In September of 2012, The SSD Review ventured to Seoul, South Korea for the public unveiling of the Samsung 840 Pro at the 2012 Samsung SSD Global Summit. What caught us by surprise during our stay was not the grandeur of the event, or the otherworldly performance of the 840 Pro, it was that Samsung seemingly came out of nowhere with a world-class product. Where had they been hiding all these years as Intel, Micron, OCZ and the rest of the industry were making headlines? Apparently in plain sight…
You may all know that Samsung is the largest NAND vendor in the world and has been since 2002, but did you know they were also the largest SSD vendor between 2006 and 2011 and will probably retain that crown for 2012? The reason for this lack of exposure comes down to how Samsung’s Memory division conducted business over the past decade. They were less concerned about the general consumer and more focused on large OEM opportunities. That generic SSD that came with your laptop in 2009? It was probably a Samsung.
Starting with the 840 Pro, Samsung has changed their approach completely. They have made a concerted effort to get the Samsung name out and in front of the consumer. That exposure, along with amazing performance and a great price, has made the 840 Pro one of the hottest SSDs on the market over the past 6 months.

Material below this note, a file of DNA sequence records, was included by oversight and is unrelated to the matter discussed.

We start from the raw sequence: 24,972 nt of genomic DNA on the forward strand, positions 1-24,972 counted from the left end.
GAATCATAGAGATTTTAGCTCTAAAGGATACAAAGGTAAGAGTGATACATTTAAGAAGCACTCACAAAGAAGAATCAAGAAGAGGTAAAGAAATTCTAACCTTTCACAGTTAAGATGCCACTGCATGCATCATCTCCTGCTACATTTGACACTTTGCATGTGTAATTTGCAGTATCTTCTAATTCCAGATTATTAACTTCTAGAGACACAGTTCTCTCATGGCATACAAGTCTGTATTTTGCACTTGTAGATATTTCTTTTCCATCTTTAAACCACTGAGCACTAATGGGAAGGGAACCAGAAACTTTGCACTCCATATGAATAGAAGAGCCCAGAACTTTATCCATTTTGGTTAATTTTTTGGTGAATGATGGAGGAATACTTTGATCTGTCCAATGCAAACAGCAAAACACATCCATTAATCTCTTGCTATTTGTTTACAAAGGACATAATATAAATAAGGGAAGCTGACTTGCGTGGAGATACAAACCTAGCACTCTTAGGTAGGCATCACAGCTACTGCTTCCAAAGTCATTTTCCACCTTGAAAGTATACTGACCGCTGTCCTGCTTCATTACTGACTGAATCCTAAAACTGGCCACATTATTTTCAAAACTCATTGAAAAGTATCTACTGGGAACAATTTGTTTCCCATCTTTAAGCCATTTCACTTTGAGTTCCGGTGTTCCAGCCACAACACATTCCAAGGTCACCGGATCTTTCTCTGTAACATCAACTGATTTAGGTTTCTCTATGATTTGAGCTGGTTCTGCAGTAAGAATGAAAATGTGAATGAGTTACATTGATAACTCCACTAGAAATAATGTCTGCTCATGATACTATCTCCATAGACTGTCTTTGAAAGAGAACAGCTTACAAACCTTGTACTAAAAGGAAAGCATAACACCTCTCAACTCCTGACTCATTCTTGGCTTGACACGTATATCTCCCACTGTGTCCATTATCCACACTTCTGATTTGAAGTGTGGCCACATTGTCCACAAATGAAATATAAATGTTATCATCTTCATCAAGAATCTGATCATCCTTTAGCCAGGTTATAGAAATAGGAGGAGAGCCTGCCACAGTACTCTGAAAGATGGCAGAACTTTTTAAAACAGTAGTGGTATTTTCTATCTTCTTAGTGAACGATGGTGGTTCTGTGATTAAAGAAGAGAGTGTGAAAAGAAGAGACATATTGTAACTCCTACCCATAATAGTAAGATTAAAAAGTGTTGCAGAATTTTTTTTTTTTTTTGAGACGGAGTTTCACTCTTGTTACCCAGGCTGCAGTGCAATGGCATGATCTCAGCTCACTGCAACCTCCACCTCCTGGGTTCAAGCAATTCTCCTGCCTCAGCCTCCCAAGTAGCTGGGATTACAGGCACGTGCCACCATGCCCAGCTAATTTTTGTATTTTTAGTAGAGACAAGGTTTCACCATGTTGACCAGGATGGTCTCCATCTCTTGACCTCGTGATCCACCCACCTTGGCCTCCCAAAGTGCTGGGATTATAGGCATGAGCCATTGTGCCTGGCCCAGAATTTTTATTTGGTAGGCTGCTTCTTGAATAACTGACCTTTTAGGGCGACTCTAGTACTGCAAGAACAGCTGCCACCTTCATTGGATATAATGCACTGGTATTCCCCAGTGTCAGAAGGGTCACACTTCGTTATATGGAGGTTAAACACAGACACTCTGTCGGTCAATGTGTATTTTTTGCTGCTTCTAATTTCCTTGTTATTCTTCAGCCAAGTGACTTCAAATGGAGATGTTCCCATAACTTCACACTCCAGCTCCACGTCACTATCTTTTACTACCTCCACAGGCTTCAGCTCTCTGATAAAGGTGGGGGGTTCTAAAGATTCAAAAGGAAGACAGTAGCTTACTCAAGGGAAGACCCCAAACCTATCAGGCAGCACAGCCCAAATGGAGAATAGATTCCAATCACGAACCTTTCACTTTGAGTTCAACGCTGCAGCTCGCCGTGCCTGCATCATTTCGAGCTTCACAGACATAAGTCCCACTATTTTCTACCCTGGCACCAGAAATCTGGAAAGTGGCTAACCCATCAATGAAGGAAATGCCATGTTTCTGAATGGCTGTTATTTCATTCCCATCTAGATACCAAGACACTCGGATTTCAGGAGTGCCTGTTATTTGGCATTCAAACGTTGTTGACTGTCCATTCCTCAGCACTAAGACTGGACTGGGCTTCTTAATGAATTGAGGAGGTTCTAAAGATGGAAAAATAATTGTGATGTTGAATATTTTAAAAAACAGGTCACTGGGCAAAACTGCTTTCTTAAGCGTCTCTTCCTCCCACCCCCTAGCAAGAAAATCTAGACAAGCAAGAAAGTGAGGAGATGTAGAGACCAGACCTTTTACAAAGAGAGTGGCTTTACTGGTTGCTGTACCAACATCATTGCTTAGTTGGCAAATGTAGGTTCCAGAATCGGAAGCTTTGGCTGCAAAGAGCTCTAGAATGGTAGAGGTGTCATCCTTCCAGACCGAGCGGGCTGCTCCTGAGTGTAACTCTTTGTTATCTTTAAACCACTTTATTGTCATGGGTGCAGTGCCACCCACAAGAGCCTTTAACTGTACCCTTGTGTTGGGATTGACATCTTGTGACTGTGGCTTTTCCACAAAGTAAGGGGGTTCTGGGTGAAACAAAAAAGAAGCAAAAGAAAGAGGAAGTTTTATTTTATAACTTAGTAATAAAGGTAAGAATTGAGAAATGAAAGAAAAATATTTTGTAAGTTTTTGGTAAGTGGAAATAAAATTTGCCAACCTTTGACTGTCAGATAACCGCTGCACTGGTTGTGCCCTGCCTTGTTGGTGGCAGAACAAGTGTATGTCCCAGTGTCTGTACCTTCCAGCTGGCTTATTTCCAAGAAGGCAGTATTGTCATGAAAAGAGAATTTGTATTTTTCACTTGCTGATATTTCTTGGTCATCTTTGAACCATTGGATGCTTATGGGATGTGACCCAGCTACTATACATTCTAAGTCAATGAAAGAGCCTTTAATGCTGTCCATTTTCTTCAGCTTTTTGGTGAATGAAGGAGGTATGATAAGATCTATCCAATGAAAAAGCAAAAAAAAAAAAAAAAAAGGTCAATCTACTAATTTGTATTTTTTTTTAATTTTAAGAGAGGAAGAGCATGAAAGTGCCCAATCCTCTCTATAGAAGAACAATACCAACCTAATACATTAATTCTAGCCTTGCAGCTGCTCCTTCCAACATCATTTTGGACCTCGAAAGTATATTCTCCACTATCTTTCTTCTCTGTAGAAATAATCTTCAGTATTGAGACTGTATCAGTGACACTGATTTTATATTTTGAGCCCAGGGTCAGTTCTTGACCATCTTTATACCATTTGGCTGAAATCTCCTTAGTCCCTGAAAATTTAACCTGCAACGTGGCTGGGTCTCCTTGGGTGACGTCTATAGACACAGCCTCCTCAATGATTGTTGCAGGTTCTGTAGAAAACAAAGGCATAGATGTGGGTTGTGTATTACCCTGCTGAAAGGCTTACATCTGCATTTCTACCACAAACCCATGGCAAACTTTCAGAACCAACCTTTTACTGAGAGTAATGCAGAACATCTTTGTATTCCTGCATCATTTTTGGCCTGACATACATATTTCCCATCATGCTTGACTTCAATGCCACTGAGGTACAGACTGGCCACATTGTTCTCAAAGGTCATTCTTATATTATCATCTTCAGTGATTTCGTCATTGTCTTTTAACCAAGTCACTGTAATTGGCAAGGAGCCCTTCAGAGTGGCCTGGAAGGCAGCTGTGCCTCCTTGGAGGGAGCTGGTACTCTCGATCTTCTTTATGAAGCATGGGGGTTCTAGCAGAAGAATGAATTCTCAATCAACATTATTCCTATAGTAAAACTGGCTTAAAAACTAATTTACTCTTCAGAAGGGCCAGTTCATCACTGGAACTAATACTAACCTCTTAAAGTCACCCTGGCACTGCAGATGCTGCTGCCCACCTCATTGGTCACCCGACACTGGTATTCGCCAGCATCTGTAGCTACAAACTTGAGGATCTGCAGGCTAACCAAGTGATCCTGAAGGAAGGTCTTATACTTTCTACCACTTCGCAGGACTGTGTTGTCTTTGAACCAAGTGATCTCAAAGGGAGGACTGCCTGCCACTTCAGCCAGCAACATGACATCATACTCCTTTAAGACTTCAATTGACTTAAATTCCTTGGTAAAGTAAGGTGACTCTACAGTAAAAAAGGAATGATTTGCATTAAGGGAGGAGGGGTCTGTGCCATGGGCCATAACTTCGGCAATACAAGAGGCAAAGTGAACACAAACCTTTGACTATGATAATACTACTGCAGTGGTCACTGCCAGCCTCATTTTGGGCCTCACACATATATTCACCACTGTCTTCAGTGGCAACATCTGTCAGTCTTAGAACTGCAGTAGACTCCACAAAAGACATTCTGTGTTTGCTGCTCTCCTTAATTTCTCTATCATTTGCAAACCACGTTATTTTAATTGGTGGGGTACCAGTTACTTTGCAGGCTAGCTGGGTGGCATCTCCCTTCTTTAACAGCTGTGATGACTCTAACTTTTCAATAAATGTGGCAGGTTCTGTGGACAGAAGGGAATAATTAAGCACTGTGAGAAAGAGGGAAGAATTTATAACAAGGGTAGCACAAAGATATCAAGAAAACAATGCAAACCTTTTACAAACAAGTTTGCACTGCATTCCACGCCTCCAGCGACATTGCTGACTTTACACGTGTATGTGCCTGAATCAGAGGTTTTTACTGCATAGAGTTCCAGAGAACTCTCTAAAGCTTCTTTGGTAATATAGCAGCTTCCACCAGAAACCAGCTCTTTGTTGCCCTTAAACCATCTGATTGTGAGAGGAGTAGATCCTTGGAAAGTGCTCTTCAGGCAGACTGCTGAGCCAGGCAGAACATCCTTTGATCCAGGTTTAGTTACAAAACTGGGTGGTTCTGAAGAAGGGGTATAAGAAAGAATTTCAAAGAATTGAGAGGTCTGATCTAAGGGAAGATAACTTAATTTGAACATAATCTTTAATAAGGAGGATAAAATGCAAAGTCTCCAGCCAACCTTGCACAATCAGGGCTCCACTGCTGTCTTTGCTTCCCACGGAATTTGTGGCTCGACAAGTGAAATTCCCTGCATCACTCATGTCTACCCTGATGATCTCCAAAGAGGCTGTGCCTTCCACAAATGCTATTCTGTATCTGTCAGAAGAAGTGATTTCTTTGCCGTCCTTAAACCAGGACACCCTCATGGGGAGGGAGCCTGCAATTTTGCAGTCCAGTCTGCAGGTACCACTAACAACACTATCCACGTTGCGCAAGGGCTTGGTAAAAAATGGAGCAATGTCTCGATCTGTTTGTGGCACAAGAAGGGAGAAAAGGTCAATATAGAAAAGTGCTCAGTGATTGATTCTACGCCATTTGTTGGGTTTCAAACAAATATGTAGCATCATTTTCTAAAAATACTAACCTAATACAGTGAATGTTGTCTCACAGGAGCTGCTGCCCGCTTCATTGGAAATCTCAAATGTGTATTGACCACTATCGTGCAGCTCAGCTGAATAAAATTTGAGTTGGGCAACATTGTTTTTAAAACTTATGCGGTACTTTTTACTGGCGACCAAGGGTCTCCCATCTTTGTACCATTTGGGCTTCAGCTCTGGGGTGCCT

On the enterprise side, things were even more veiled. Unless you were a Tier-1 OEM, you had a difficult time procuring Samsung enterprise drives. Many distributors simply did not carry them as part of their line card, so small and mid-sized companies were out of luck.
With the introduction of the SM843, Samsung has taken what has worked so well for the 840 Pro, namely performance, price and marketing, and carved themselves out a great niche in the enterprise market.
The Samsung SM843 is a 2.5″, 7mm thick SATA 6.0 Gbps enterprise drive that replaces the outgoing PM830. The SM843 is offered in 120, 240 and 480GB capacities. Each capacity point offers 1 DWPD (Drive Writes per Day) for 5 years for small block random writes and 4 DWPD for large block sequential writes.
You may notice that the write endurance is much lower than the Intel SSD DC S3700 and the Micron P400m, which are both rated at 10 DWPD for 5 years. This is a trend that we are seeing among many vendors in 2013. Instead of targeting many use cases with a single drive, Samsung is taking the approach of offering multiple drives that focus on more targeted use-cases. In fact, Samsung mentions the target applications as “20-30% write, Boot Drive/Scratch Drive, Meta data (HPC), Web server, Random read performance”.
Samsung remains tight-lipped about pricing, but expect about $1.20/GB.
The rest of the specifications look good, especially reads. The only thing that is worrysome is 4K random write performance. At 11.5K IOPS, the SM843 definitely trails high-end enterprise drives. Before we pass too much judgement, lets see how the drive performs.